Wednesday, September 09, 2009
Seminary reflections, week 3
2. My history M.A. has greatly prepared me for this; my career dealing with words and the ideas behind them has also greatly prepared me.
3. Everyone who aspires to seriously study the Bible should read this book or one very like it: JOHN H. HAYES and CARL R. HOLLADAY, "Biblical Exegesis: A Beginner's Handbook," 3d ed. (Westminster John Knox Press, 2007).
4. I could be a seminary snob before I know it. :-)
Gonna have to start over with a new desire chip.
yay seminary snobbishness!
What's a seminary snob?
Seminary snob, that'd be like a history snob or political science snob or any other kind of academic specialty snobbery. "What? You've not read (fill in the blank with yoru favorite theologian or exegete, etc.)? Why, then, how can you *possibly* think ..." That sort of thing.
So populist, so often destructive, while being a well-intentioned desire for democracy, it is, rather, misguided defense of static denominators.
When we ask ourselves how large swaths of our society can, with lunacy, talk about a Socialist or Marxist President who may not be an American, we can find part of our answer in our own disparagement of intellectual pride.
I'm with Luke. Yeah, competitive intelligence!
Can virtual conversation avoid being a mixed message, since the medium is mixed media?
All the same, Feodor's point is quite cogent and correct. It is one thing to democratize our polity. It is quite another to disparage not just learning but even a certain amount of native intelligence such that we are held in thrall by those least informed on matters important to the whole public. It would be far better if we could just call them all really stupid and ignorant, laugh at them, and continue on our way relatively unmolested.
It's been a long time since a previous era suffered its public square to be so politically molested.
Watergate was not defended by significant numbers, and then not in open televised lunacy.
As I said before, we are in the sixties, and it is the side of darkness that has the organization, the networks, the rhetoricians, though, in our time, it is a bestial kind of rhetoric, the inverse of the moral heights of the left's leaders of forty years ago.
As far as the right being a dark side of the left's "moral heights", I would dispute that on any number of levels. With the exception of Martin King (and even he had his personal weaknesses, including women and intellectual theft during his pursuit of advanced education), many of the leaders of the New Left during the sixties were as morally degraded as those on the right today. They had a penchant for overheated rhetoric, some even a nihilist's desire for violence for its own sake, that is shocking to read today. While the goals of racial (and later gender) equality and an end to an unjust and illegal war were indeed noble, even moral goals, by the time the late-60's rolled around, the pursuit of these goals had been replaced by demand for revolution, armed resistance, racial separation in the name of Black Power, and even a brand of left-wing anti-intellectualism that is stunning in both its ferocity and true stupidity.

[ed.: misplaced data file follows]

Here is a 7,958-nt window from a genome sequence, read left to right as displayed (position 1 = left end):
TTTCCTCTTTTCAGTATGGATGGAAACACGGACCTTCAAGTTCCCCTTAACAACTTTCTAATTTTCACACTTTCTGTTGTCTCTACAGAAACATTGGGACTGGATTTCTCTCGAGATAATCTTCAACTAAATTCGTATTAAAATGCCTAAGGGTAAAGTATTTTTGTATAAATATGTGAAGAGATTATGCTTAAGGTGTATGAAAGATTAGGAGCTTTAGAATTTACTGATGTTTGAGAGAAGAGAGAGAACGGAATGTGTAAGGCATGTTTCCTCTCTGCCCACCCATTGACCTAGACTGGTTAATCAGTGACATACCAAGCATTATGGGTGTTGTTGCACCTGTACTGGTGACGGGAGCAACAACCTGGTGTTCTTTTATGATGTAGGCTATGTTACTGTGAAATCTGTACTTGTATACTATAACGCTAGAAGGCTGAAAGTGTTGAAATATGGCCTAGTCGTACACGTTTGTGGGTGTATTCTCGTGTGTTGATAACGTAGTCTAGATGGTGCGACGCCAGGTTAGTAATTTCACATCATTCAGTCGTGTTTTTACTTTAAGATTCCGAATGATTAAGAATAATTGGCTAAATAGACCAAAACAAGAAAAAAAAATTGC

The Democratic Party was destroyed by its relationship not only to the movement for racial equality, but also the anti-war movement in its most heated form. Let us hope the same fate awaits the Republican Party as it continues to court the most virulent forms of right-wing nonsense around us.
His focus on the extreme and violent minority of the underground Left has blinders. But that he dissolves the unutterable gifts and endless sacrifice of thousands of marchers, workers and martyrs is really unconscionably lazy - and uncharacteristic - of GKS.
When he says, "many of the leaders of the New Left during the sixties were as morally degraded as those on the right today," does he include Marion Wright Edelmen?
Fannie Lou Hamer?
Harry Emerson Fosdick?
John L. Lewis? An American saint if there ever was one.
James Chaney, Andrew Goodman, and Michael Schwerner?
Obviously these few are just off the top of my head. Are these as morally degraded as the Abramoffs, Ralph Reeds, Grober Norquists, Bill O'Reillys, Glen Becks of today?
Or will he take refuge in some elliptical definition of the New Left as only the violent. The problem would be that he is responding to my comment. And I was clearly not talking about the Weathermen.
Obviously, GKS was not thinking. There was something else operating here.
It's gross to see so many heroes disappear from consideration, or, just as bad, dissolved into MLK, much less to mention the distasteful noting of MLKs humanity.
He was a nationally known figure at 28. He was killed before he was 40. Considering what he accomplished with his life, I'd think we could cut him a little slack.
As I said elsewhere, we are in a reversal of the sixties. It is the forces of love that are ambushed and bewildered by this sweeping activism of paranoid rage and resentments.
Just here, GKS seems to be bewildered and dazed, way off point and not himself.
We are all in danger of losing our minds trying to process the daily displays of irrational fears fed by the historic wellsprings of racist instincts.
How to interpret? How to understand? How to oppose?
I'd hope that a seminary degree can help, an off day for GKS notwithstanding.